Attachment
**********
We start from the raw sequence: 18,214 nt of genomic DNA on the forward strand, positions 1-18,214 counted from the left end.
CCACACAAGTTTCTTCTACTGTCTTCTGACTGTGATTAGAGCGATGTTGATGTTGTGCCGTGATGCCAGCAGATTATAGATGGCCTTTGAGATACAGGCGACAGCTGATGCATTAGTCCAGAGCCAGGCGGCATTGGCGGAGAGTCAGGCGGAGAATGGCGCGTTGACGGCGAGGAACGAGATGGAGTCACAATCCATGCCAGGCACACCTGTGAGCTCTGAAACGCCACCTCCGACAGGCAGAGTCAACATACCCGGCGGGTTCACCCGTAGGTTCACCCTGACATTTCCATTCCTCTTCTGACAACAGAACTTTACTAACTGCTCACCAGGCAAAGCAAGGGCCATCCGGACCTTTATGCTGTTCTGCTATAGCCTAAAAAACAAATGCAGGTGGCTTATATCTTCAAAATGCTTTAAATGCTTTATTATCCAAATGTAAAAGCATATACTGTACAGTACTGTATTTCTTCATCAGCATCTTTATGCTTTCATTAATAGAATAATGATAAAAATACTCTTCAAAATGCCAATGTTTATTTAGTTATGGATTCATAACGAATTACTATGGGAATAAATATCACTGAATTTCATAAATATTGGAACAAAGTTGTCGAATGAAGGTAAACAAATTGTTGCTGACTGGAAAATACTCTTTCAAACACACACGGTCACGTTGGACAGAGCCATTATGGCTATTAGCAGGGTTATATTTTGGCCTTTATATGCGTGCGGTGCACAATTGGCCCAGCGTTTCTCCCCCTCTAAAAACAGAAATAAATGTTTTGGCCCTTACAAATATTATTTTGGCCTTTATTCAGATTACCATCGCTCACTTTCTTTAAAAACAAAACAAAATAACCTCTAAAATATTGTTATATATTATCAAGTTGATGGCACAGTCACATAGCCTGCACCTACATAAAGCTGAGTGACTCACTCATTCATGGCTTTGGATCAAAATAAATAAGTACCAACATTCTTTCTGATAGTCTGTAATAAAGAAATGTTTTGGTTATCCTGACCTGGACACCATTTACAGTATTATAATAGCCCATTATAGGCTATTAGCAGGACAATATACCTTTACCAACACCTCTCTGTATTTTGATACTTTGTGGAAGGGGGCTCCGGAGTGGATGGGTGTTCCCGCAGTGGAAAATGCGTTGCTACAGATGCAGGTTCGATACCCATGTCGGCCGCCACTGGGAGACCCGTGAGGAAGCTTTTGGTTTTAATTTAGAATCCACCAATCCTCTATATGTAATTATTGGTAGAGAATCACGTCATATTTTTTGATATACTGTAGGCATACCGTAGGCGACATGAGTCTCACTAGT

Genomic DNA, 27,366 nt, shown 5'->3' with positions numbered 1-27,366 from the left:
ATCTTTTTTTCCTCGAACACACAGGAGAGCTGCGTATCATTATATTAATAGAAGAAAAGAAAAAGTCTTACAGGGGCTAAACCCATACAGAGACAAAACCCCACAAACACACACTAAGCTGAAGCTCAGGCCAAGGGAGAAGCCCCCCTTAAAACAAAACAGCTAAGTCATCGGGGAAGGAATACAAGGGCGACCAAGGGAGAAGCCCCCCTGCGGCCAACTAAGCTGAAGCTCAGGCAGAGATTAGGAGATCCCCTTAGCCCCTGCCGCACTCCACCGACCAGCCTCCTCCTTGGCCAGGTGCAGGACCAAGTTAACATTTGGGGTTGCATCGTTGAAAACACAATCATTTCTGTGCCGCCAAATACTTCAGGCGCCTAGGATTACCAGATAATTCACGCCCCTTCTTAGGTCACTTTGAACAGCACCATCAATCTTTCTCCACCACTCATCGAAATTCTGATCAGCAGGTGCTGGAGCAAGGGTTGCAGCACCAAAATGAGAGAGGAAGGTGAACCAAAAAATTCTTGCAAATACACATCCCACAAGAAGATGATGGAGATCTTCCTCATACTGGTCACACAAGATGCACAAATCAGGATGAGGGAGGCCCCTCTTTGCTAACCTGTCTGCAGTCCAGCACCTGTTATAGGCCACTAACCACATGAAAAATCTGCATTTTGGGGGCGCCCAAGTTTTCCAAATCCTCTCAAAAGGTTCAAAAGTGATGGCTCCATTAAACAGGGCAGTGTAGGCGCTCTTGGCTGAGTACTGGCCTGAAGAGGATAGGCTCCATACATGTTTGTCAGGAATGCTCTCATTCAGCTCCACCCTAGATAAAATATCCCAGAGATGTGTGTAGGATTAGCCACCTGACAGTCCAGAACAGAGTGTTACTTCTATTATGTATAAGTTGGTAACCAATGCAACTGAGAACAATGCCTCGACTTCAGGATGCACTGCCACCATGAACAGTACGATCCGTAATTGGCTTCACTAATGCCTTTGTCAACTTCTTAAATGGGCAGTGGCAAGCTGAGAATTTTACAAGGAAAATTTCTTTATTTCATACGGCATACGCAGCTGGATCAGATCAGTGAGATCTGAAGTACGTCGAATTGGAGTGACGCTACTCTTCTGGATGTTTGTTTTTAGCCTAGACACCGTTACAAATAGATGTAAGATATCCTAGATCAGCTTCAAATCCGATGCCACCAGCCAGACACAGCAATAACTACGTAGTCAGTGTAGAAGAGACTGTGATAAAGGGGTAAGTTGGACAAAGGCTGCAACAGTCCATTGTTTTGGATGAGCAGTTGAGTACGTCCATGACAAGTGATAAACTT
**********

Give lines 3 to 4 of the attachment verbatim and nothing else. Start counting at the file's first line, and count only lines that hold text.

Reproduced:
Genomic DNA, 27,366 nt, shown 5'->3' with positions numbered 1-27,366 from the left:
ATCTTTTTTTCCTCGAACACACAGGAGAGCTGCGTATCATTATATTAATAGAAGAAAAGAAAAAGTCTTACAGGGGCTAAACCCATACAGAGACAAAACCCCACAAACACACACTAAGCTGAAGCTCAGGCCAAGGGAGAAGCCCCCCTTAAAACAAAACAGCTAAGTCATCGGGGAAGGAATACAAGGGCGACCAAGGGAGAAGCCCCCCTGCGGCCAACTAAGCTGAAGCTCAGGCAGAGATTAGGAGATCCCCTTAGCCCCTGCCGCACTCCACCGACCAGCCTCCTCCTTGGCCAGGTGCAGGACCAAGTTAACATTTGGGGTTGCATCGTTGAAAACACAATCATTTCTGTGCCGCCAAATACTTCAGGCGCCTAGGATTACCAGATAATTCACGCCCCTTCTTAGGTCACTTTGAACAGCACCATCAATCTTTCTCCACCACTCATCGAAATTCTGATCAGCAGGTGCTGGAGCAAGGGTTGCAGCACCAAAATGAGAGAGGAAGGTGAACCAAAAAATTCTTGCAAATACACATCCCACAAGAAGATGATGGAGATCTTCCTCATACTGGTCACACAAGATGCACAAATCAGGATGAGGGAGGCCCCTCTTTGCTAACCTGTCTGCAGTCCAGCACCTGTTATAGGCCACTAACCACATGAAAAATCTGCATTTTGGGGGCGCCCAAGTTTTCCAAATCCTCTCAAAAGGTTCAAAAGTGATGGCTCCATTAAACAGGGCAGTGTAGGCGCTCTTGGCTGAGTACTGGCCTGAAGAGGATAGGCTCCATACATGTTTGTCAGGAATGCTCTCATTCAGCTCCACCCTAGATAAAATATCCCAGAGATGTGTGTAGGATTAGCCACCTGACAGTCCAGAACAGAGTGTTACTTCTATTATGTATAAGTTGGTAACCAATGCAACTGAGAACAATGCCTCGACTTCAGGATGCACTGCCACCATGAACAGTACGATCCGTAATTGGCTTCACTAATGCCTTTGTCAACTTCTTAAATGGGCAGTGGCAAGCTGAGAATTTTACAAGGAAAATTTCTTTATTTCATACGGCATACGCAGCTGGATCAGATCAGTGAGATCTGAAGTACGTCGAATTGGAGTGACGCTACTCTTCTGGATGTTTGTTTTTAGCCTAGACACCGTTACAAATAGATGTAAGATATCCTAGATCAGCTTCAAATCCGATGCCACCAGCCAGACACAGCAATAACTACGTAGTCAGTGTAGAAGAGACTGTGATAAAGGGGTAAGTTGGACAAAGGCTGCAACAGTCCATTGTTTTGGATGAGCAGTTGAGTACGTCCATGACAAGTGATAAACTT